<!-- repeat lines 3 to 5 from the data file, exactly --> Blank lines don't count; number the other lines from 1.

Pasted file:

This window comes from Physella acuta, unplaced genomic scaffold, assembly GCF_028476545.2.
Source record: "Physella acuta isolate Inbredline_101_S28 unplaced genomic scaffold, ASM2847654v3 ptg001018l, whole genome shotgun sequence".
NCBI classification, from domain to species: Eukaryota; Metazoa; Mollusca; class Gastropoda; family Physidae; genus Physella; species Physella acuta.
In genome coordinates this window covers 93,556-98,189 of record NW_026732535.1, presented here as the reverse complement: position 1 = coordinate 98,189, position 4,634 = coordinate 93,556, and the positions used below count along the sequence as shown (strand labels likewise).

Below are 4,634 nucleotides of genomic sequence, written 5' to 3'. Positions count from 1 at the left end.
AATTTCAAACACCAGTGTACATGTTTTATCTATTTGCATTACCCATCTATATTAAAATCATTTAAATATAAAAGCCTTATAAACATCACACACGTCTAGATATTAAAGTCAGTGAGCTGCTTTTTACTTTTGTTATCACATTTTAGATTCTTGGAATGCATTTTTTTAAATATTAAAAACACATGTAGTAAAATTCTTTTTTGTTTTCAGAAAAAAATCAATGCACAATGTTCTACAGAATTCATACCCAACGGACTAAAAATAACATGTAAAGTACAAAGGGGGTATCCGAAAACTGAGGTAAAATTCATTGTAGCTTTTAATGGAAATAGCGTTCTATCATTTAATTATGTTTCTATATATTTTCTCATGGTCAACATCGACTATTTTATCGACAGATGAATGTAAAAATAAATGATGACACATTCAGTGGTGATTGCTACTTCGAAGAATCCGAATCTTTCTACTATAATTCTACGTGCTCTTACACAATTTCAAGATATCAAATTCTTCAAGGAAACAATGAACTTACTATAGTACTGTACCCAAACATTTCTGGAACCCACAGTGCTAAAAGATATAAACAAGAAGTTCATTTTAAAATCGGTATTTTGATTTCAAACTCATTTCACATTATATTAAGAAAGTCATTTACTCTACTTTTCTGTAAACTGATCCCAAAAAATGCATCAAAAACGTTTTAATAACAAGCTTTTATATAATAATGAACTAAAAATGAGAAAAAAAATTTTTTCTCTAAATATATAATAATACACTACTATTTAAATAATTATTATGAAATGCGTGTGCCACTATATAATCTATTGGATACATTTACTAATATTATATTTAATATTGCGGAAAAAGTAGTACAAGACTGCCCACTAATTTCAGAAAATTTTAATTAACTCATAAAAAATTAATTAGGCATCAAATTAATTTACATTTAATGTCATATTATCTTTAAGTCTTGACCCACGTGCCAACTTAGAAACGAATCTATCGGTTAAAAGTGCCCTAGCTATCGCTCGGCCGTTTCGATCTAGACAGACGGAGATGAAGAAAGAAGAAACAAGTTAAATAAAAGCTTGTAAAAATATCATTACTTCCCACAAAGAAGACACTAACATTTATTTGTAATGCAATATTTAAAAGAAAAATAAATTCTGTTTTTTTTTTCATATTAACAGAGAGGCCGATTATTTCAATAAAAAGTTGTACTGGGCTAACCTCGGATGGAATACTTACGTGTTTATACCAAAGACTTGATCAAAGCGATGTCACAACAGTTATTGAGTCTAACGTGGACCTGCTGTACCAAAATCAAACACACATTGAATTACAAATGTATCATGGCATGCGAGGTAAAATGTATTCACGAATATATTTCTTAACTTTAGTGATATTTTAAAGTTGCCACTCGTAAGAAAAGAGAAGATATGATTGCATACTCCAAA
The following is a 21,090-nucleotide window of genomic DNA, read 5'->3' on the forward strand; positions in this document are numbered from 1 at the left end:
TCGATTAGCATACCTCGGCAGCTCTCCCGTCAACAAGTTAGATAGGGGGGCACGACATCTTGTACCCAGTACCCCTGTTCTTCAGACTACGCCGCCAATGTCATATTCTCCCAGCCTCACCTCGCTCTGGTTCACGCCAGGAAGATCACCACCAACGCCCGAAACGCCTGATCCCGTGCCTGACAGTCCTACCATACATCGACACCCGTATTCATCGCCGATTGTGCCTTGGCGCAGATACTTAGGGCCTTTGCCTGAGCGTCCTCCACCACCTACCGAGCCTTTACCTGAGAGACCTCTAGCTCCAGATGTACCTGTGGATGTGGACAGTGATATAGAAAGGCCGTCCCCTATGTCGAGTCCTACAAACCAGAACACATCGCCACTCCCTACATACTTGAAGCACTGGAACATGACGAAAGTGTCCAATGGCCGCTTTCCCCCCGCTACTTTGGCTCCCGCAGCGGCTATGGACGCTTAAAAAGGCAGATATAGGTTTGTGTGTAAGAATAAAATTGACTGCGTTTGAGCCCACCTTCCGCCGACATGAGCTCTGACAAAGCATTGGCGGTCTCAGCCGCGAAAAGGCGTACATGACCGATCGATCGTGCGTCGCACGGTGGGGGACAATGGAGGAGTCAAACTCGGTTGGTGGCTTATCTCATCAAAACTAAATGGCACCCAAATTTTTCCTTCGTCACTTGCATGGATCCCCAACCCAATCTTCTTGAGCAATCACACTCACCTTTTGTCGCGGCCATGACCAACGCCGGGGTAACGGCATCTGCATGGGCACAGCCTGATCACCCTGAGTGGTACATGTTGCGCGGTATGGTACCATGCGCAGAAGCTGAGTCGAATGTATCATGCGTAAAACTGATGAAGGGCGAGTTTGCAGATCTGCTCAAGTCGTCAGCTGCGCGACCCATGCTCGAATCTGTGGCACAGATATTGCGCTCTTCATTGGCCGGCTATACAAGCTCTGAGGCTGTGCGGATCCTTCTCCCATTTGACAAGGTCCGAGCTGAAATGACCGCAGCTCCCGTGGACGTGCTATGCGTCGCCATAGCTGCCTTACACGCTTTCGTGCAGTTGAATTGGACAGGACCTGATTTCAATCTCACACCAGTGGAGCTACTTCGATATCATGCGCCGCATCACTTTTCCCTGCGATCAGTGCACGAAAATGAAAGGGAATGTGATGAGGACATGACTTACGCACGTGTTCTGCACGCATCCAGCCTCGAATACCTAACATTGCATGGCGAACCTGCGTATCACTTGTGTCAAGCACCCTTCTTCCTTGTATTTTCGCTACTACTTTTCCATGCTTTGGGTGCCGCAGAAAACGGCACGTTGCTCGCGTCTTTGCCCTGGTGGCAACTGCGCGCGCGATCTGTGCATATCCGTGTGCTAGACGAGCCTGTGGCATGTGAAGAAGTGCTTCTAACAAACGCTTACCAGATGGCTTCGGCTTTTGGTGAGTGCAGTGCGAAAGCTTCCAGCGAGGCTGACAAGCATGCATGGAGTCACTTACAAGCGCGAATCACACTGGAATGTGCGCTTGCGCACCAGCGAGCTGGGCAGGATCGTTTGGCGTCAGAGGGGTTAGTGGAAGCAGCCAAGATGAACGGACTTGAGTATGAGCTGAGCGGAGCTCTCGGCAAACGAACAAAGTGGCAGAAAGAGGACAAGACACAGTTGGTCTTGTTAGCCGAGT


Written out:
NCBI classification, from domain to species: Eukaryota; Metazoa; Mollusca; class Gastropoda; family Physidae; genus Physella; species Physella acuta.
In genome coordinates this window covers 93,556-98,189 of record NW_026732535.1, presented here as the reverse complement: position 1 = coordinate 98,189, position 4,634 = coordinate 93,556, and the positions used below count along the sequence as shown (strand labels likewise).

Below are 4,634 nucleotides of genomic sequence, written 5' to 3'. Positions count from 1 at the left end.